ATLANTA — Kirby Smart has been all business this week and his interview with SEC Network star Laura Rutledge and Nick Saban started out the same way on Friday.
But for a few fun and lighthearted moments, the pickup basketball games that took place at LSU 17 years ago became the topic of discussion on the SEC Now stage at Mercedes-Benz Stadium, and Smart and Saban couldn’t contain their laughter.
“I respect Kirby as a competitor,” Saban said, asked what makes Smart’s effective in games. “He was always on my team in noontime basketball, so I know what he’s like when it comes to doing a great job for his team …. I know how competitive Kirby is.”
Smart allowed himself what might have been his only smile in an interview setting of the week leading up to the SEC Championship Game at 4 p.m. on Saturday in Mercedes-Benz Stadium.
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Saban, known best for carrying a stern sometimes harsh sideline disposition en route to seven national championships, smiled widely and was practically beaming as Smart — arguably the shiniest apple off his coaching tree — shared tales of how the coaches shared downtime.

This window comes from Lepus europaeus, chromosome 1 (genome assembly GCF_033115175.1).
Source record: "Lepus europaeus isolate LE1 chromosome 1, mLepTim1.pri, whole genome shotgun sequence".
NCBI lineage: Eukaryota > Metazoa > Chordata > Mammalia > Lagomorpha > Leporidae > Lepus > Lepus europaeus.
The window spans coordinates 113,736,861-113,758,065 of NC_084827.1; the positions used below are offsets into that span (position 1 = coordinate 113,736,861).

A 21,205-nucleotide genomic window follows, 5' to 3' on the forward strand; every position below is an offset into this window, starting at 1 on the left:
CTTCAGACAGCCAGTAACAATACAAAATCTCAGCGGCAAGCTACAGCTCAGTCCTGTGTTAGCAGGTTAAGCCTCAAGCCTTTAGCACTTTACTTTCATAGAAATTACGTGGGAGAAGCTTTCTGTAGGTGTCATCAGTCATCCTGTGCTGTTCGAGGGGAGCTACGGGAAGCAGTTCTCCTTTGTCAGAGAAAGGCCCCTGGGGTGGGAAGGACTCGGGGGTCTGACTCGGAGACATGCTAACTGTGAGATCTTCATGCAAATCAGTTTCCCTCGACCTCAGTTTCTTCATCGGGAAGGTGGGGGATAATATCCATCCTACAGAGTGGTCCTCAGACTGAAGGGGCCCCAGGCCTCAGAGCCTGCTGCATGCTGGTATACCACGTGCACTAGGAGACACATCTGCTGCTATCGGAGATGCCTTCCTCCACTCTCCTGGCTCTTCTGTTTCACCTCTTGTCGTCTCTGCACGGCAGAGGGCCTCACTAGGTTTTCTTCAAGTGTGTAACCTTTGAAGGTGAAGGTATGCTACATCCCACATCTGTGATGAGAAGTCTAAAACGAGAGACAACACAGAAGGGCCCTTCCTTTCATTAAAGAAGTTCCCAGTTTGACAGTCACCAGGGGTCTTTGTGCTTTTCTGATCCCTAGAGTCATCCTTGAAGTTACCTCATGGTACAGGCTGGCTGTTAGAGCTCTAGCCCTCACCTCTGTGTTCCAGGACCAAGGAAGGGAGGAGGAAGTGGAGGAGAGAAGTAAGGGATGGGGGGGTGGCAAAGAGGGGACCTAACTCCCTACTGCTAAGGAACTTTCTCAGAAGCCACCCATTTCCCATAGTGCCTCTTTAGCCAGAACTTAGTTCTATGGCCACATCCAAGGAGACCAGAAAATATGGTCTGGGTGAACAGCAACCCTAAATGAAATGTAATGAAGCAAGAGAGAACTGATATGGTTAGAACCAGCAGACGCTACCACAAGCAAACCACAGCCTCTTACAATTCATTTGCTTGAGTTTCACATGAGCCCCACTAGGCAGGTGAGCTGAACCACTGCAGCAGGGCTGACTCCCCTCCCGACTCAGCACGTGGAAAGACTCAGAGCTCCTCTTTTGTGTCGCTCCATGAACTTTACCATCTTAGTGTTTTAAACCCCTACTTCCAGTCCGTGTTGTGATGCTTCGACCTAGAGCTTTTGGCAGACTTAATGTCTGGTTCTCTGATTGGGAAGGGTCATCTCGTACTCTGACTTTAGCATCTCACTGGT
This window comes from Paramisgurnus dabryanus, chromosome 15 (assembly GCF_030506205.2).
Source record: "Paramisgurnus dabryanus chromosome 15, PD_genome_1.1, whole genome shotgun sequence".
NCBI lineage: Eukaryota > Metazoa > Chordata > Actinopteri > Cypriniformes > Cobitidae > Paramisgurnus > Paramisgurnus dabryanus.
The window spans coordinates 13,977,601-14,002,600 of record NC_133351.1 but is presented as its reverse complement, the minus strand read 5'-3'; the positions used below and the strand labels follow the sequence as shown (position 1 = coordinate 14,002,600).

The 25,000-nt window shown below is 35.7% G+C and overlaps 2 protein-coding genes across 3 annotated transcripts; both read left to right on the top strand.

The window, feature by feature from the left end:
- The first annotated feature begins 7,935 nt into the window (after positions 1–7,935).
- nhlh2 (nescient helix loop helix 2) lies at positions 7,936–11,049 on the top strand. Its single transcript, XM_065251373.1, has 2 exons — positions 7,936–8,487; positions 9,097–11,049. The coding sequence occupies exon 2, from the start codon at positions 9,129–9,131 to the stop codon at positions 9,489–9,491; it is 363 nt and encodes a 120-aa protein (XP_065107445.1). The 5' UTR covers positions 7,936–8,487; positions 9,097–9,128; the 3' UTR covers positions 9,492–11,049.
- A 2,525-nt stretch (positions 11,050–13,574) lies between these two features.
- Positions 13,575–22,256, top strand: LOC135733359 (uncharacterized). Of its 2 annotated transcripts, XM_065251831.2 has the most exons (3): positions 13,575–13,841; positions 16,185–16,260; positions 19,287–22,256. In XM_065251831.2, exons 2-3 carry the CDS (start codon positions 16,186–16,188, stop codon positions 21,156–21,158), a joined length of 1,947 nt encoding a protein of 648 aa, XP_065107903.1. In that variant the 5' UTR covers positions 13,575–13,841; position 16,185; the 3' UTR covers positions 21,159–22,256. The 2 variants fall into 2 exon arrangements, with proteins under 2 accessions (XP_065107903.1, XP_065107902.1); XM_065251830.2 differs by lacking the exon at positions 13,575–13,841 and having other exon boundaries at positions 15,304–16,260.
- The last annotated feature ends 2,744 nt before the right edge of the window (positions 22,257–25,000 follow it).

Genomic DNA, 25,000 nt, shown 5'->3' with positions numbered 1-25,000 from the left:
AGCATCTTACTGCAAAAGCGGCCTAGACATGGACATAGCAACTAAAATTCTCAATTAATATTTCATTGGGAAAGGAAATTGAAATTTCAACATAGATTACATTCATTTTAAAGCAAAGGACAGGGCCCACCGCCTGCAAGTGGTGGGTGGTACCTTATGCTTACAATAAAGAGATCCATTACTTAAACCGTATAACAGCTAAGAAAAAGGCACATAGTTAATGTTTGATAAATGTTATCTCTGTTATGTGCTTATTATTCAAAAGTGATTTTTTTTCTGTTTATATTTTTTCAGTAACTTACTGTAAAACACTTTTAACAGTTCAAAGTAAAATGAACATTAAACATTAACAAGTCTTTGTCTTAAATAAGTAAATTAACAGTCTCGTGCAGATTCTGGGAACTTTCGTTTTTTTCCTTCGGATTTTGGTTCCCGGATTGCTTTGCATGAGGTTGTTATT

“He would pick the teams, and so he was the ref, he was the general manager and he was the owner,” Smart said. “Fortunately, I got to play on his team.”
Smart spend nine years at Saban’s side at Alabama, sharing in four of those national championships.
But before that, Smart coached with Saban at LSU in 2004, joining his old friend Will Muschamp, who was Saban’s defensive coordinator, on the Tigers’ staff.
There were also pickup basketball implications, Smart revealed.
“Muschamp got demoted once I got there, (Saban) wanted the younger, more talented guy,” Smart said. “He didn’t want Will and Derek (Dooley) on his team anymore. We had some really physical battles.”
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Smart said the coaches didn’t really have a choice but to play with Saban when requested.
And Saban, like Smart a former collegiate defensive back (Kent State), had some basketball game, too.
“He’s got unbelievable handles,” Smart said of Saban’s dribbling and ball control. “And he’s got an uncanny ability to bank a shot. You know the guy on Hoosiers that teaches you to hit the bank shot? He still uses the backboard. I grew up in a generation where the backboard, you didn’t count that, you had to go all net. He still uses the backboard.”